No. 3: The CDC’s recommendations on masking and social distancing for fully vaccinated people do not contain express guidance for employers.

Individuals, not employers, are the intended audience of the CDC’s new recommendations. The guidance does not state that masking and social distancing requirements should be relaxed or eliminated in the workplace. To the contrary, noticeably absent from the recommendations is guidance with respect to work-related application of the newly announced rules for those fully vaccinated. To the extent the recommendations address employment, they do so by stating that individuals must continue to follow masking and social distancing rules imposed in “workplace guidance.” While this isn’t indication that the CDC has concluded that workplace masking and social distancing rules for fully vaccinated people remain necessary, it demonstrates that the CDC is aware that some employers will continue such rules, without regard to vaccination status.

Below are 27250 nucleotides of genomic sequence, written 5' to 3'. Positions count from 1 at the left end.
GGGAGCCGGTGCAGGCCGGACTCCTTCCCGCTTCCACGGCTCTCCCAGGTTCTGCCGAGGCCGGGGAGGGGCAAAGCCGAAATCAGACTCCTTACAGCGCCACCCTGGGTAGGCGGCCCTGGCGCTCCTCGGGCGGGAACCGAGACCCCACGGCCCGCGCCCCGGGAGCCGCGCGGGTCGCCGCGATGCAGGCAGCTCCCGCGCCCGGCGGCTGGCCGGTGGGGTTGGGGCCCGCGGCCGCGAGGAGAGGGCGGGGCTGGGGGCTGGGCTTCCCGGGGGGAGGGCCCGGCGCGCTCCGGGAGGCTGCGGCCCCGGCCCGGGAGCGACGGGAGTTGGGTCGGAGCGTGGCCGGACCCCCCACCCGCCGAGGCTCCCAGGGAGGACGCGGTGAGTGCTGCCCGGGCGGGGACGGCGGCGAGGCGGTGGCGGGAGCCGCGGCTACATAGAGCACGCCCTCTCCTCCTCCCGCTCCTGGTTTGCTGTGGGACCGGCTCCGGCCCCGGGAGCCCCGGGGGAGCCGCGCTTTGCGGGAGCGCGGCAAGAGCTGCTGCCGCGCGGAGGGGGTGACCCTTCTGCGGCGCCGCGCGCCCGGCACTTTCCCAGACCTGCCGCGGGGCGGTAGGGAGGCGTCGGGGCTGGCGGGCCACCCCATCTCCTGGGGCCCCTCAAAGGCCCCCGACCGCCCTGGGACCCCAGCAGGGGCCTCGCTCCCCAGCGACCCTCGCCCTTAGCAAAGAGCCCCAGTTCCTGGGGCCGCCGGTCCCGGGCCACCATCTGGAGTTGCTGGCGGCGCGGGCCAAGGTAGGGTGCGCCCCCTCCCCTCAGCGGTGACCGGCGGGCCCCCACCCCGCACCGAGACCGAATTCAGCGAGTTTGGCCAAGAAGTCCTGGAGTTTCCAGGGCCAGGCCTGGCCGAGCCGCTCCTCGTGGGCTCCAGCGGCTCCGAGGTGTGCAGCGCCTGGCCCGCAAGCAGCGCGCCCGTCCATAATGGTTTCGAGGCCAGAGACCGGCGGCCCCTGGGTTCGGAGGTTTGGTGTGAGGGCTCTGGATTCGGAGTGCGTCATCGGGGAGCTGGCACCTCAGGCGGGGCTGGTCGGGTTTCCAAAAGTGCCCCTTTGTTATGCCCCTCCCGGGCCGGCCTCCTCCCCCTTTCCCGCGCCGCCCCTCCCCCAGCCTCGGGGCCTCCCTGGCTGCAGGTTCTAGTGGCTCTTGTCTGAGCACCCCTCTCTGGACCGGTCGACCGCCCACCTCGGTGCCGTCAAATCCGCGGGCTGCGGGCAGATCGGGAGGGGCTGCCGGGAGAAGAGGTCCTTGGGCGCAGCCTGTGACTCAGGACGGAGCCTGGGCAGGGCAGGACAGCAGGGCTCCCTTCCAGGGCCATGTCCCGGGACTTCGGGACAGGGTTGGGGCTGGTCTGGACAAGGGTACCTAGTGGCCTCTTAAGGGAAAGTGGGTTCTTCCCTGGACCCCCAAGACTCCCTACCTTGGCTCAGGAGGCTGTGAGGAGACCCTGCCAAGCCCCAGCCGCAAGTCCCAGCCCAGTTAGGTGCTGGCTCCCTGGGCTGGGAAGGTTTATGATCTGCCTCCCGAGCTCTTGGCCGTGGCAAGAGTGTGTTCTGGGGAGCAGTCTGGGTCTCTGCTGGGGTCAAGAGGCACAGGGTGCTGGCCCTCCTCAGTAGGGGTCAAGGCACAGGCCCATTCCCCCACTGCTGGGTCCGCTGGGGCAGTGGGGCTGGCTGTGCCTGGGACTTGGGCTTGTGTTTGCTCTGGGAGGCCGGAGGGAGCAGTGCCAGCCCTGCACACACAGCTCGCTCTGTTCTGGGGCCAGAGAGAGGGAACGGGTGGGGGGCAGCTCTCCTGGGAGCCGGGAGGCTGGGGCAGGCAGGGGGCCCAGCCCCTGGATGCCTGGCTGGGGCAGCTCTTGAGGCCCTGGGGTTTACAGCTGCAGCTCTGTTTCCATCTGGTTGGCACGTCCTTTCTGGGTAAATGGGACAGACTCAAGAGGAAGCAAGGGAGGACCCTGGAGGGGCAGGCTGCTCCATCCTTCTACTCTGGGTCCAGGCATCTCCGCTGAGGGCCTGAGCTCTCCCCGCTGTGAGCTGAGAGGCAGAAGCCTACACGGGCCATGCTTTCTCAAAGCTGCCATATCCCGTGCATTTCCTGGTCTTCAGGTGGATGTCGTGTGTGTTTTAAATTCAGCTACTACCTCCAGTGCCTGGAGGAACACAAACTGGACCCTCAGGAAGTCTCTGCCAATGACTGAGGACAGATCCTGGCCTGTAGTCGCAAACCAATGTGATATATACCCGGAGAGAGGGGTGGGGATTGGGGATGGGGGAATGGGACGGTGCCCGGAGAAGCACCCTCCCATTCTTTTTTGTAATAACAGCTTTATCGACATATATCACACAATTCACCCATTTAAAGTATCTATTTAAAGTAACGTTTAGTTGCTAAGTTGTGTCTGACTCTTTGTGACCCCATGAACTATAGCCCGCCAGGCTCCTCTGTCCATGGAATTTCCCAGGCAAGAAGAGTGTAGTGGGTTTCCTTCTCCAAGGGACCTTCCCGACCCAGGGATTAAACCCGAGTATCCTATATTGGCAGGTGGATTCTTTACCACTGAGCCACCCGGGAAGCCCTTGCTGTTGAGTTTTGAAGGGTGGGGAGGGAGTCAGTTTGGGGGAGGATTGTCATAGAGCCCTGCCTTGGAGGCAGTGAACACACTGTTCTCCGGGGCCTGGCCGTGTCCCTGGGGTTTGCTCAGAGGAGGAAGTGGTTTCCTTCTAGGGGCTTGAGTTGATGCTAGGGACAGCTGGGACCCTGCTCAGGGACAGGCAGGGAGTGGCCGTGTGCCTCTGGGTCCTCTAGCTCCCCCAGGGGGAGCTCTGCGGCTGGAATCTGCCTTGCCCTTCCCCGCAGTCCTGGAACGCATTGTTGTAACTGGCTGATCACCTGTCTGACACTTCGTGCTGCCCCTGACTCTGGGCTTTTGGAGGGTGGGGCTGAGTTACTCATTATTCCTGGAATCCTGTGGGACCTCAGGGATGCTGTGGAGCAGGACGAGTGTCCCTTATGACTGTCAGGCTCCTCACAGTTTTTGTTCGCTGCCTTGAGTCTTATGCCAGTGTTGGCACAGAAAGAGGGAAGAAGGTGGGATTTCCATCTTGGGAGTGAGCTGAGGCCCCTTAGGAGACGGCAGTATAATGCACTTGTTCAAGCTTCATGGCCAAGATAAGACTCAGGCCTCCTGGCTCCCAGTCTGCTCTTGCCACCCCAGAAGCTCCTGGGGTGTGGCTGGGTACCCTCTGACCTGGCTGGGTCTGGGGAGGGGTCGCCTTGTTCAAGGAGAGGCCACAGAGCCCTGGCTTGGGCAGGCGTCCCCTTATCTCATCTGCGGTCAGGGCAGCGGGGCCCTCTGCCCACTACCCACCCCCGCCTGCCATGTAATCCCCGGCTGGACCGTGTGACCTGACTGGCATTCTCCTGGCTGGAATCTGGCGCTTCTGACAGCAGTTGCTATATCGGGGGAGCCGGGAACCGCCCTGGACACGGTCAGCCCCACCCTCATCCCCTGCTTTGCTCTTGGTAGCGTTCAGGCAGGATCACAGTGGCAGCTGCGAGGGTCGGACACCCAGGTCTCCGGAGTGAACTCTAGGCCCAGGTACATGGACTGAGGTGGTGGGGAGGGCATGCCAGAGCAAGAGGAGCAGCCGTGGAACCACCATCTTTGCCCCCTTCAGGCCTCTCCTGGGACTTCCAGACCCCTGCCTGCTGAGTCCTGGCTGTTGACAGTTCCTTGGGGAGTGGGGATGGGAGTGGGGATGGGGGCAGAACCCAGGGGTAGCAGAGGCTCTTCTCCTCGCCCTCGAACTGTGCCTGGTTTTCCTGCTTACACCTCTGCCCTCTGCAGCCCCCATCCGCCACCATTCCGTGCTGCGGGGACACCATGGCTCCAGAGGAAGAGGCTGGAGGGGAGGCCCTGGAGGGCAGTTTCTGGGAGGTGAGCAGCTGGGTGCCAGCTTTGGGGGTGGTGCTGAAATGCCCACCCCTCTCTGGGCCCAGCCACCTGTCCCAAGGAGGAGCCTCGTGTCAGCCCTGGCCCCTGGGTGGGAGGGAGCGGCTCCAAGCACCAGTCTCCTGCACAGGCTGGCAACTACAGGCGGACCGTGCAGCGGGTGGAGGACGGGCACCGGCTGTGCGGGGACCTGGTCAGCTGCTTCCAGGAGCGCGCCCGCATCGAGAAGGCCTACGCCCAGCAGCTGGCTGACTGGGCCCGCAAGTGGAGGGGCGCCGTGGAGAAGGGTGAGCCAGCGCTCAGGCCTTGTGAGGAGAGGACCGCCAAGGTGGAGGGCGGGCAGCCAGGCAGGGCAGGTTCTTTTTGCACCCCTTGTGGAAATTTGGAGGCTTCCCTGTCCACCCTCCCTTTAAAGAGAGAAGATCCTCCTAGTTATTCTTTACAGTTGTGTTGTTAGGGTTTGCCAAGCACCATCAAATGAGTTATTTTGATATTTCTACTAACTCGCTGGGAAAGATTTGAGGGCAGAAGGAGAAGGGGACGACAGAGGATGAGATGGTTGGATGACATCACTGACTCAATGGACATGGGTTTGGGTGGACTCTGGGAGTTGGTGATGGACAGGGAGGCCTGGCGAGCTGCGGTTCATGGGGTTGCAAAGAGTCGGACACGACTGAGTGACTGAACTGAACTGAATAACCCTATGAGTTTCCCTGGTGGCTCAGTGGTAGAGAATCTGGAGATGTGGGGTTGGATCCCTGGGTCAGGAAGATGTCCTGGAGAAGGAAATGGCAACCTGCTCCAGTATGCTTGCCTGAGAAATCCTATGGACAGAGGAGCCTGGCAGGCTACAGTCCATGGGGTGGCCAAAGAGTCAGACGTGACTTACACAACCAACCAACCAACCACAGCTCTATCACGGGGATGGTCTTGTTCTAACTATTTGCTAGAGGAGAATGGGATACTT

No. 4: OSHA has not issued guidance to employers on masking and social distancing for fully vaccinated workers, but it has suggested that the CDC recommendations should inform employer decisions on measures appropriate to protect fully vaccinated workers.

From the perspective of many employers, OSHA’s response to the COVID-19 pandemic has been frustrating. Well over a year into the pandemic, OSHA still has not issued binding guidance regarding measures that the agency deems acceptable to protect workers from COVID-19. And the non-binding guidance that OSHA has issued has, in many cases, been less than clear.